From the moment of arrival, refugees compete with the local citizens for scarce resources such as land, water, housing, food and medical services. Over time, their presence leads to more substantial demands on natural resources, education and health facilities, energy, transportation, social services and employment.
1. In some instances, they can significantly alter the flow of goods and services within the society as a whole and their presence may have implications for the host country’s balance of payment and undermine structural adjustment initiatives. One example of market disturbances would be the need to rent accommodation for office and residential purposes, not just for expatriates, but also for locally engaged staff, in response to a refugee situation. Increased construction activity results, but this is usually accompanied by increases in rent, benefiting those who are property owners, but adversely affecting the poor and those on fixed incomes, such as government officers. Purchase of large quantities of building material may make them scarce or unobtainable for local people, while also generating inflationary effects. Likewise, increased demand for food and other commodities can lead to price rises in the market which will stimulate local economic activity, although, again, not benefiting the poorest.
2. The presence of a large refugee population in rural areas inevitably also means a strain on the local administration. Host country national and regional authorities divert considerable resources and manpower from the pressing demands of their own development to the urgent task of keeping refugees alive, alleviating their sufferings and ensuring the security of the whole community. While most host governments generally have demonstrated a willingness to bear many of these costs, they are understandably reluctant to pay, as a price for giving asylum, the cost of additional infrastructure that may be needed to accommodate refugees.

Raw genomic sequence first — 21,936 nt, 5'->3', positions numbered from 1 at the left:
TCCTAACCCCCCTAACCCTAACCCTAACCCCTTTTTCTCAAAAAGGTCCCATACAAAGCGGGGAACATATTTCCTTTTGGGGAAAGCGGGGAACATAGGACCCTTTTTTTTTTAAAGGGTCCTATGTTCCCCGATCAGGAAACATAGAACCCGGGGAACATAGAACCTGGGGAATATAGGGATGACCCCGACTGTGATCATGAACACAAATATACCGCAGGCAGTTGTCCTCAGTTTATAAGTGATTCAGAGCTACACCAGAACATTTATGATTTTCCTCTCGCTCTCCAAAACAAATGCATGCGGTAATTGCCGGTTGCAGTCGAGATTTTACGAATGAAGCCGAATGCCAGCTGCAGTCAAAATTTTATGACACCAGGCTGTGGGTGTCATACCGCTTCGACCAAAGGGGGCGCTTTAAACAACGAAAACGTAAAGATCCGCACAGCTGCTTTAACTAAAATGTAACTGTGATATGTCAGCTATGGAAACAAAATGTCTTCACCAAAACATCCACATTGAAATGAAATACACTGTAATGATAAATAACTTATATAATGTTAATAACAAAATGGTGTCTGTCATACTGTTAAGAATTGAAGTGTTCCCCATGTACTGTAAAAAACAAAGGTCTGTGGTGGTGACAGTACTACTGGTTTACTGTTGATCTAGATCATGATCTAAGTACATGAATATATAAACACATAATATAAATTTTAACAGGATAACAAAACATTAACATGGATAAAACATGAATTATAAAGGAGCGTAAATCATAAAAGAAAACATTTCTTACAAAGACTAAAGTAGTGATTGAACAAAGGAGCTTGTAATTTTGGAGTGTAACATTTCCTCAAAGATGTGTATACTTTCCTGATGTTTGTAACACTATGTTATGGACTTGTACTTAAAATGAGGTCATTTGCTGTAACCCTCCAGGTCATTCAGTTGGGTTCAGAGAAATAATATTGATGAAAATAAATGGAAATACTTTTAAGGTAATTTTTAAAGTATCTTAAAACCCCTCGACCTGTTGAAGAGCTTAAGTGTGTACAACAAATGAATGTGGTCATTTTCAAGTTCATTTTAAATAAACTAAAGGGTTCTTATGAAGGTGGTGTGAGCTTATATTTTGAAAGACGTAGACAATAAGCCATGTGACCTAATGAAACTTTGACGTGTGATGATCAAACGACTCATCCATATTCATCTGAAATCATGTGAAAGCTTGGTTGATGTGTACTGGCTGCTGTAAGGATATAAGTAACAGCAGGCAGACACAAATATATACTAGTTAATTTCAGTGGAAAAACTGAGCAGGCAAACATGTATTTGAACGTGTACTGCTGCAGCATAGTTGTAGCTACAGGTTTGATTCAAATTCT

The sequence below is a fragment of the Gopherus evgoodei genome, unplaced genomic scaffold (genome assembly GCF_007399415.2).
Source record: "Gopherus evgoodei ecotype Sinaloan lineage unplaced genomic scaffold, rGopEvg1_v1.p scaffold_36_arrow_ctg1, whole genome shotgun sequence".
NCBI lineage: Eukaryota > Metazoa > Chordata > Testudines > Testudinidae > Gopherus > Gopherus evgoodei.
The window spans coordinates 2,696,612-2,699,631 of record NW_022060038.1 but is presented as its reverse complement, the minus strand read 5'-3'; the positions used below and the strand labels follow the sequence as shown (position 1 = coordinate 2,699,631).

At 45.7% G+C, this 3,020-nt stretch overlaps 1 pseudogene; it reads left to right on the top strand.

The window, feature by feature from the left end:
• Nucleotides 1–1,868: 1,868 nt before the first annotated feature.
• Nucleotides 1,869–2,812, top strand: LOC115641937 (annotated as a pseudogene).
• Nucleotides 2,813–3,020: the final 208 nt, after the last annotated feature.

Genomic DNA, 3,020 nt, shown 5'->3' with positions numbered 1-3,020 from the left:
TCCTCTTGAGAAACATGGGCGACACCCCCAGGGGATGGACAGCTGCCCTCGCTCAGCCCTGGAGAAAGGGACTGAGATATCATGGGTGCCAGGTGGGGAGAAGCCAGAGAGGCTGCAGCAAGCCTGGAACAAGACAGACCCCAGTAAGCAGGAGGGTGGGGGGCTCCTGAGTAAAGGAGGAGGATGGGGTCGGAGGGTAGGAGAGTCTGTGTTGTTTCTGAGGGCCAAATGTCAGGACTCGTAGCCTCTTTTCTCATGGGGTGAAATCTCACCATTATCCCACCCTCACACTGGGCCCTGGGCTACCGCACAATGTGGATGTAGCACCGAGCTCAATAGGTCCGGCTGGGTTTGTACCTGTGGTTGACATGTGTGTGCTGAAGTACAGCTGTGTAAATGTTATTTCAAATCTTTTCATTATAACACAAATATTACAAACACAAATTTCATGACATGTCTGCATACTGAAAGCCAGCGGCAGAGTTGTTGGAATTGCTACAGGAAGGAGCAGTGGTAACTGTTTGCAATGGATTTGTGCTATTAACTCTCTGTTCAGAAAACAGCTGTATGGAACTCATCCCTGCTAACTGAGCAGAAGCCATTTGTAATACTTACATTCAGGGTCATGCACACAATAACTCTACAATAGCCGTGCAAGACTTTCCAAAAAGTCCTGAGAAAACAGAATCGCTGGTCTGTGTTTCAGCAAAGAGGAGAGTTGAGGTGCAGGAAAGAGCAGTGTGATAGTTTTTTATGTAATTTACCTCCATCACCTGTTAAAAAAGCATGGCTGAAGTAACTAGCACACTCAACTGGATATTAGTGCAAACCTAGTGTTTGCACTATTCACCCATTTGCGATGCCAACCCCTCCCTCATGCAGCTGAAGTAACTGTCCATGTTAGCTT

3. A World Bank-sponsored study of uncompensated public expenditures arising from the refugee presence in Malawi recommended an emergency assistance programme in 1990-91 of up to $ 25 million. According to a systematic analysis of public expenditures, this was the amount, after deduction of international aid provided through UNHCR, invested in refugee related government assistance and administration during the preceding two years. Other refugee hosting countries could cite comparable experiences.
4. The economic impact of refugees on host areas, however, is not necessarily negative. An economic stimulus may be generated by the presence of refugees and can lead to the opening and development of the host regions. This stimulus takes place, inter alia, through the local purchase of food, non-food items, shelter materials by agencies supplying relief items, disbursements made by aid workers, the assets brought by refugees themselves, as well as employment and income accrued to local population, directly or indirectly, through assistance projects for refugee areas. The presence of refugees also contributes to the creation of employment benefiting the local population, directly or indirectly. Moreover, relevant line departments involved in refugee work as counterparts to UNHCR, both at central and local levels, also benefit from UNHCR assistance aimed at strengthening their coping and management capacities. Such assistance may include equipment supply, capacity building and related training components.
5. The presence of refugees, as a focus of attention, can also attract development agencies to the host areas. While infrastructure is developed in the initial stage primarily to facilitate the work of host governments, UNHCR and its implementing partners in the refugee affected regions, it can also serve as a catalyst to ‘open up’ the host region to development efforts that would otherwise never reach these ‘marginal’ areas.
If want to look up more of social and economic impact of refugees, please check up the website.
Block for refugees' negative impact, contention for Pro of positive impact of economy
UNHCR, January 6th, 1997 https://www.unhcr.org/excom/standcom/3ae68d0e10/social-economic-impact-large-refugee-populations-host-developing-countries.html